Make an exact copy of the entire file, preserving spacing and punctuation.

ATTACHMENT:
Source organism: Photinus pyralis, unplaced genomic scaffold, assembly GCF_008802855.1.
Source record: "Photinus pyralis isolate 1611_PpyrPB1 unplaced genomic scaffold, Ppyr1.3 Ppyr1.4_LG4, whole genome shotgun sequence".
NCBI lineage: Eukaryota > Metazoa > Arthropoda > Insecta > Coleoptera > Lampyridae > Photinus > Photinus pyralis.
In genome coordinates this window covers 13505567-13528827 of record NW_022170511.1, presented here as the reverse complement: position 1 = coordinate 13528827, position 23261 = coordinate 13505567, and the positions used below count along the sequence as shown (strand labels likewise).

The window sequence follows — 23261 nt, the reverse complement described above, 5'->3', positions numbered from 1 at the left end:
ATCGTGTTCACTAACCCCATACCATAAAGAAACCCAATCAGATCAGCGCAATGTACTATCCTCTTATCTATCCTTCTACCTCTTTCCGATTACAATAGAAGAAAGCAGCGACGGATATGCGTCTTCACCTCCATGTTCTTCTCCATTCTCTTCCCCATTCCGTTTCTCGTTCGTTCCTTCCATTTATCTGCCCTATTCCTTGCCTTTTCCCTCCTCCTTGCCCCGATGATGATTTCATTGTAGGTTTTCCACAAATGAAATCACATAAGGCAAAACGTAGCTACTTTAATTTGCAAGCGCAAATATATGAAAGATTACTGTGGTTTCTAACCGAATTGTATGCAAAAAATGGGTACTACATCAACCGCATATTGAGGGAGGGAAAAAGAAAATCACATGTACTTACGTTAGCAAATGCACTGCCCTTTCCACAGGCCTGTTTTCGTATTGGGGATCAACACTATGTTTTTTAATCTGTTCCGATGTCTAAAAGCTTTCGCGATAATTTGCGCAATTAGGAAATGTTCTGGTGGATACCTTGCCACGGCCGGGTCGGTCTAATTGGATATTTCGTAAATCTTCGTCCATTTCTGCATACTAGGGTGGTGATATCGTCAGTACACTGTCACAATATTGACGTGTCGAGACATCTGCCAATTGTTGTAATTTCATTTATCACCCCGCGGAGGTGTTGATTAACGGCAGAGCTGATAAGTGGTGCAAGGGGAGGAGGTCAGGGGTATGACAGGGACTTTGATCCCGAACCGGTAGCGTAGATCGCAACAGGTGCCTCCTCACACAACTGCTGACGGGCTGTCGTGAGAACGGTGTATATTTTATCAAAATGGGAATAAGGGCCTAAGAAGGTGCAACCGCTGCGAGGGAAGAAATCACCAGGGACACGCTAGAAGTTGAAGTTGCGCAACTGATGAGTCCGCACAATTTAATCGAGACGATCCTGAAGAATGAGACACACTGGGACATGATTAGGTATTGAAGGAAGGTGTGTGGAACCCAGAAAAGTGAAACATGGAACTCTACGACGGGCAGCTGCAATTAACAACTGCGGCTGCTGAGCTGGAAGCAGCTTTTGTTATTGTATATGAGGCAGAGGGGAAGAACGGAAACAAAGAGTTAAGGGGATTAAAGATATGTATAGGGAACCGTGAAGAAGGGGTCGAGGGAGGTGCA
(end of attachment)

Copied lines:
Source organism: Photinus pyralis, unplaced genomic scaffold, assembly GCF_008802855.1.
Source record: "Photinus pyralis isolate 1611_PpyrPB1 unplaced genomic scaffold, Ppyr1.3 Ppyr1.4_LG4, whole genome shotgun sequence".
NCBI lineage: Eukaryota > Metazoa > Arthropoda > Insecta > Coleoptera > Lampyridae > Photinus > Photinus pyralis.
In genome coordinates this window covers 13505567-13528827 of record NW_022170511.1, presented here as the reverse complement: position 1 = coordinate 13528827, position 23261 = coordinate 13505567, and the positions used below count along the sequence as shown (strand labels likewise).

The window sequence follows — 23261 nt, the reverse complement described above, 5'->3', positions numbered from 1 at the left end:
ATCGTGTTCACTAACCCCATACCATAAAGAAACCCAATCAGATCAGCGCAATGTACTATCCTCTTATCTATCCTTCTACCTCTTTCCGATTACAATAGAAGAAAGCAGCGACGGATATGCGTCTTCACCTCCATGTTCTTCTCCATTCTCTTCCCCATTCCGTTTCTCGTTCGTTCCTTCCATTTATCTGCCCTATTCCTTGCCTTTTCCCTCCTCCTTGCCCCGATGATGATTTCATTGTAGGTTTTCCACAAATGAAATCACATAAGGCAAAACGTAGCTACTTTAATTTGCAAGCGCAAATATATGAAAGATTACTGTGGTTTCTAACCGAATTGTATGCAAAAAATGGGTACTACATCAACCGCATATTGAGGGAGGGAAAAAGAAAATCACATGTACTTACGTTAGCAAATGCACTGCCCTTTCCACAGGCCTGTTTTCGTATTGGGGATCAACACTATGTTTTTTAATCTGTTCCGATGTCTAAAAGCTTTCGCGATAATTTGCGCAATTAGGAAATGTTCTGGTGGATACCTTGCCACGGCCGGGTCGGTCTAATTGGATATTTCGTAAATCTTCGTCCATTTCTGCATACTAGGGTGGTGATATCGTCAGTACACTGTCACAATATTGACGTGTCGAGACATCTGCCAATTGTTGTAATTTCATTTATCACCCCGCGGAGGTGTTGATTAACGGCAGAGCTGATAAGTGGTGCAAGGGGAGGAGGTCAGGGGTATGACAGGGACTTTGATCCCGAACCGGTAGCGTAGATCGCAACAGGTGCCTCCTCACACAACTGCTGACGGGCTGTCGTGAGAACGGTGTATATTTTATCAAAATGGGAATAAGGGCCTAAGAAGGTGCAACCGCTGCGAGGGAAGAAATCACCAGGGACACGCTAGAAGTTGAAGTTGCGCAACTGATGAGTCCGCACAATTTAATCGAGACGATCCTGAAGAATGAGACACACTGGGACATGATTAGGTATTGAAGGAAGGTGTGTGGAACCCAGAAAAGTGAAACATGGAACTCTACGACGGGCAGCTGCAATTAACAACTGCGGCTGCTGAGCTGGAAGCAGCTTTTGTTATTGTATATGAGGCAGAGGGGAAGAACGGAAACAAAGAGTTAAGGGGATTAAAGATATGTATAGGGAACCGTGAAGAAGGGGTCGAGGGAGGTGCA